Linked by Thom Holwerda on Mon 26th Jul 2010 17:48 UTC
Legal So, there I am enjoying a nice Gilmore Girls episode after a long day's work, and Engadget's iPhone application brings the good news: the US Library of Congress has added a DMCA exemption for jailbreaking or rooting mobile phones! This is a major blow to Apple, who actively tried to keep jailbreaking a criminal offence, and a major win for everyone who believes that the phone you buy is actually yours, and not the manufacturer's.
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RE: Big Loss for Apple??
by Soulbender on Mon 26th Jul 2010 19:16 UTC in reply to "Big Loss for Apple??"
Soulbender
Member since:
2005-08-18

Possibly, but Apple's the only one who said it is illegal. Other companies settle for voiding your warranty, which is the sane option. It's not like it's illegal to modify your Ford or B&O stereo or Yamaha motorcycle etc (as long as it's within the applicable law). There's no reason IT has to be different in this regard.

Reply Parent Score: 6

RE[2]: Big Loss for Apple??
by Kroc on Mon 26th Jul 2010 21:01 in reply to "RE: Big Loss for Apple??"
Kroc Member since:
2005-11-10

Rubbish. Software is software. Changing the software doesn’t void the warranty. At most they can ask you to reformat the device before they will repair it.

Reply Parent Score: 1

JonathanBThompson Member since:
2006-05-26

I'm guessing you're blissfully unaware of the reality that there are hardware designs where bugs in software can cause things to self-destruct by accident, as it only takes a little access in the wrong memory addresses to cause hardware-fatal issues. Look it up: there's a lot of devices that have that issue, and have in the past. I'm not aware of any currently being sold, but... perhaps that's because they're not talked about, or people don't often hack things enough to have that become well-known. I distinctly remember having to have my hand at the ready to turn my CRT monitor off very quickly when I was testing various resolutions for X Windows installations, or Windows resolution tests (before XP). Yup, I could have destroyed my monitor via software, and my monitor wasn't remotely unique in that.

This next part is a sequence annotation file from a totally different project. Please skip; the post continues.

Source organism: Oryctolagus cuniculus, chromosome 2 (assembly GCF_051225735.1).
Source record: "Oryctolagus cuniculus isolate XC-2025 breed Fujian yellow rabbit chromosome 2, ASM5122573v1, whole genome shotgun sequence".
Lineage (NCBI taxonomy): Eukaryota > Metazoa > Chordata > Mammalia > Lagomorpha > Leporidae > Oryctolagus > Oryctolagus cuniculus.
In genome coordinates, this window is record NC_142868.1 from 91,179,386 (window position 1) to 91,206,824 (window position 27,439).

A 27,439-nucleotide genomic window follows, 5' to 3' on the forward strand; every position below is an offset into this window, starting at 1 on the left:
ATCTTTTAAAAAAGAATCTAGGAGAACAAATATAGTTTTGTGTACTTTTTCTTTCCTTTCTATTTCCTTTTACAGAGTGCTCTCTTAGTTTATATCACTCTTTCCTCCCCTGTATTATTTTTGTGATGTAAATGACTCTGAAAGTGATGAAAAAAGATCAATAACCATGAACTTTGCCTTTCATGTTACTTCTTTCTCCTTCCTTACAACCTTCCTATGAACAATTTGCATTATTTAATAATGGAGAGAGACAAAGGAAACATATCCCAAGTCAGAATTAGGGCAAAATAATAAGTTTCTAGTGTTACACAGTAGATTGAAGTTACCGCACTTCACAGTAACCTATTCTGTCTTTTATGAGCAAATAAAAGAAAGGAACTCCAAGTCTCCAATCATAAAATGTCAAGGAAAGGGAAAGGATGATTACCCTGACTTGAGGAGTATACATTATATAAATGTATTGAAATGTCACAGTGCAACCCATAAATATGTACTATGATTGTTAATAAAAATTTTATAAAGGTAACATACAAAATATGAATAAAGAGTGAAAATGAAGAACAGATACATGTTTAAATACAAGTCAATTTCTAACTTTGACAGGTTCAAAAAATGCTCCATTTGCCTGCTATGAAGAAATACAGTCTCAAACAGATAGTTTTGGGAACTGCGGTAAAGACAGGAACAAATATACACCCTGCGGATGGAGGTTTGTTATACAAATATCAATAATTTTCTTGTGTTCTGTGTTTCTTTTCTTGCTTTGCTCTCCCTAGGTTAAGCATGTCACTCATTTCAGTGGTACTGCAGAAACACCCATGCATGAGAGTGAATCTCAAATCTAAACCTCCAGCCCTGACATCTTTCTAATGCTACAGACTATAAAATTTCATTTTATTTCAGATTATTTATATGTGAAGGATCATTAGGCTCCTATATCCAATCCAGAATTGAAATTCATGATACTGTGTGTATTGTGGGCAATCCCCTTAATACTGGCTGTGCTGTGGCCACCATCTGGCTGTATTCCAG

If hardware came in for repair and it was something along the lines of fatal hardware death somehow that's brought about by software, they'd be fully in their right to tell you to go jump in a lake, it's not their fault, it's yours!

And even without fatal hardware issues like that, without the developer having full control over software, if modified software is running, it may make the device not work as designed, and make someone think the hardware has failed, when it's really just buggy software: why should a manufacturer have to warrant against that?

Reply Parent Score: 1

RE[3]: Big Loss for Apple??
by Karitku on Tue 27th Jul 2010 06:55 in reply to "RE[2]: Big Loss for Apple??"
Karitku Member since:
2006-01-12

Rubbish. Software is software. Changing the software doesn’t void the warranty. At most they can ask you to reformat the device before they will repair it.

Not if that can cause damage to product. Overclocking with software can cause hardware problems that aren't covered by warranty and never will. Perfect example is car "chipping", basicly what you do is rewrite engine parameters that will allow better performance. However if you blow engine or something good luck getting that on warranty.

Reply Parent Score: 2

RE[2]: Big Loss for Apple??
by dukes on Thu 29th Jul 2010 02:05 in reply to "RE: Big Loss for Apple??"
dukes Member since:
2005-07-06

My question was how is it a "Big Loss for Apple" [specifically]? The explicit terms of this [law] doesn't single one company out. It will affect any phone maker.

Reply Parent Score: 1